In contrast to common perceptions, plastic is in no way near one material. Rather, it is a combination of many materials (polymers) with different chemical compounds and additives such as pigments or fibers, depending on its use. It is very difficult to tell the difference between different types of plastics, and this is what makes it difficult to separate and recycle them.

In collaboration with Vestforbrænding, Dansk Affaldsminimering Aps, and PLASTIX, researchers from the Department of Biological and Chemical Engineering at Aarhus University have now developed a new camera technology that can see the difference between 12 different types of plastics (PE, PP, PET, PS, PVC, PVDF, POM, PEEK, ABS, PMMA, PC and PA12). Together, these constitute the vast majority of household plastic types.

The technology makes it possible to separate plastics based on a purer chemical composition than is possible today, and this opens up for completely new opportunities to recycle plastics. The technology has been tested at pilot scale and is planned to be implemented at PLASTIX and Dansk Affaldsminimering Aps in spring 2022.

“With this technology, we can now see the difference between all types of consumer plastics and several high-performance plastics. We can even see the difference between plastics that consist of the same chemical building blocks, but which are structured slightly differently. We use a hyperspectral camera in the infrared area, and machine learning to analyze and categorize the type of plastic directly on the conveyor belt. The plastic can then be separated into different types. It’s a breakthrough that will have a huge impact on all plastics separation,” says Associate Professor Mogens Hinge, who is heading the project at Aarhus University.

The study has been published in the scientific journal Vibrational Spectroscopy.

Plastics are currently separated using near-infrared technology (NIR) or via density tests (floats/sinks in water). These methods can separate certain plastic fractions (for example PE, PP, and PET), but not with the same accuracy as the new technology, and therefore not with the chemical purity in the composition, and this is vital for becoming able to increase the recycling rate of waste plastic.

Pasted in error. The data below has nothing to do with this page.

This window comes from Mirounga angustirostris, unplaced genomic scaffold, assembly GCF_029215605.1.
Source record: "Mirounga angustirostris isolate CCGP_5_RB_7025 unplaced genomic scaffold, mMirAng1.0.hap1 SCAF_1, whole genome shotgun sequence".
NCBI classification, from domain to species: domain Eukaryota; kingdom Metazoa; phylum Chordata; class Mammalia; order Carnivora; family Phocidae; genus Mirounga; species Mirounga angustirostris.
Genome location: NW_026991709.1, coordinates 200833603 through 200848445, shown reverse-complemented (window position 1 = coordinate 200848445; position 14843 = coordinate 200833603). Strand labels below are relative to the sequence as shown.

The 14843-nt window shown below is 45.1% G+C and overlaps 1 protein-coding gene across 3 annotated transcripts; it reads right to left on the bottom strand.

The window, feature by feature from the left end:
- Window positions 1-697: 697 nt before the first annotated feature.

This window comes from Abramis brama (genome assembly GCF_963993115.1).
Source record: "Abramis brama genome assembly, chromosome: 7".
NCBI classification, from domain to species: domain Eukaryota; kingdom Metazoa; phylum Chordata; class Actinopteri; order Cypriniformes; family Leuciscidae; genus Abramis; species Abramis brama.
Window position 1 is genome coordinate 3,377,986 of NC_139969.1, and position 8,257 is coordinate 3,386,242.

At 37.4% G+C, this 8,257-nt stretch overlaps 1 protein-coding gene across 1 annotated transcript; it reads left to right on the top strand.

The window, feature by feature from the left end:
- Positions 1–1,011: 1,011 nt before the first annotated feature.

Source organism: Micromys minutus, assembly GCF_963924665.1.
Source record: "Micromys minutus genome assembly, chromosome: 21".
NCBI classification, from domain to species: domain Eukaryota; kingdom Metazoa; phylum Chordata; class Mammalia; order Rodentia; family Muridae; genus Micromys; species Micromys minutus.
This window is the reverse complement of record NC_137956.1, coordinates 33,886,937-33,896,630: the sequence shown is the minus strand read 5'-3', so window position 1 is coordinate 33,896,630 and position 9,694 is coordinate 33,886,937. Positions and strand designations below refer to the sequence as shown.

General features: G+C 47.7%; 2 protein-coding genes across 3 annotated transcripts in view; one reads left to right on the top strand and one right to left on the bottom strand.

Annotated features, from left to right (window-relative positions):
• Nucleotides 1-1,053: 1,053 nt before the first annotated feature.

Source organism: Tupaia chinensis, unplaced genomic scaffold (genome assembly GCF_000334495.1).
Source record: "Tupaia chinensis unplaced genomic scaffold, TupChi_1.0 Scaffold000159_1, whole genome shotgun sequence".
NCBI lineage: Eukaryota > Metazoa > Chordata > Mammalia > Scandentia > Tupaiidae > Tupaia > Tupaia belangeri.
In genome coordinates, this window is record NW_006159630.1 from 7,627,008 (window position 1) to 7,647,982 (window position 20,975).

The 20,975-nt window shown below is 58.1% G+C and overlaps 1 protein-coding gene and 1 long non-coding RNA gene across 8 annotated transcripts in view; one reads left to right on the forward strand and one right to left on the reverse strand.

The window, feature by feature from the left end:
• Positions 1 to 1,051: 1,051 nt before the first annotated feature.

“The technology we’ve developed in collaboration with the university is nothing short of a breakthrough for our ability to recycle plastics. We look forward to installing the technology in our processing hall and starting in earnest on the long journey towards 100% utilization of waste plastic,” says Hans Axel Kristensen, CEO of PLASTIX.

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The Dutch studio’s limited-edition collection titled The Elements, showcasing wave-like 3D encoded beach furniture, is digitally manufactured from 80 per cent recycled plastic.


The LEGO Group today unveiled a prototype LEGO® brick made from recycled plastic, the latest step in its journey to make LEGO products from sustainable materials.

Plastic must be at least 96% pure by polymer type to be recycled in conventional industry. This means that the plastic has to be separated to an almost pure product in terms of chemical composition.

“Using the new technology, we are now a big step along the way,” says Associate Professor Mogens Hinge, who stresses that the technology is continuously being developed and that data indicates it may be possible to differentiate even further between polymer types and additives before long.

The hyper-spectral camera technology has been developed via cross-disciplinary collaboration, including BSc and MSc engineering students and researchers at the Department of Biological and Chemical Engineering at Aarhus University as well as experts from the participating companies.

The research is part of Denmark’s Re-Plast project. The project is headed by the Department of Biological and Chemical Engineering at Aarhus University. Other participants are the Department of Electrical and Computer Engineering at Aarhus University, Vestforbrænding, Dansk Affaldsminimering and PLASTIX.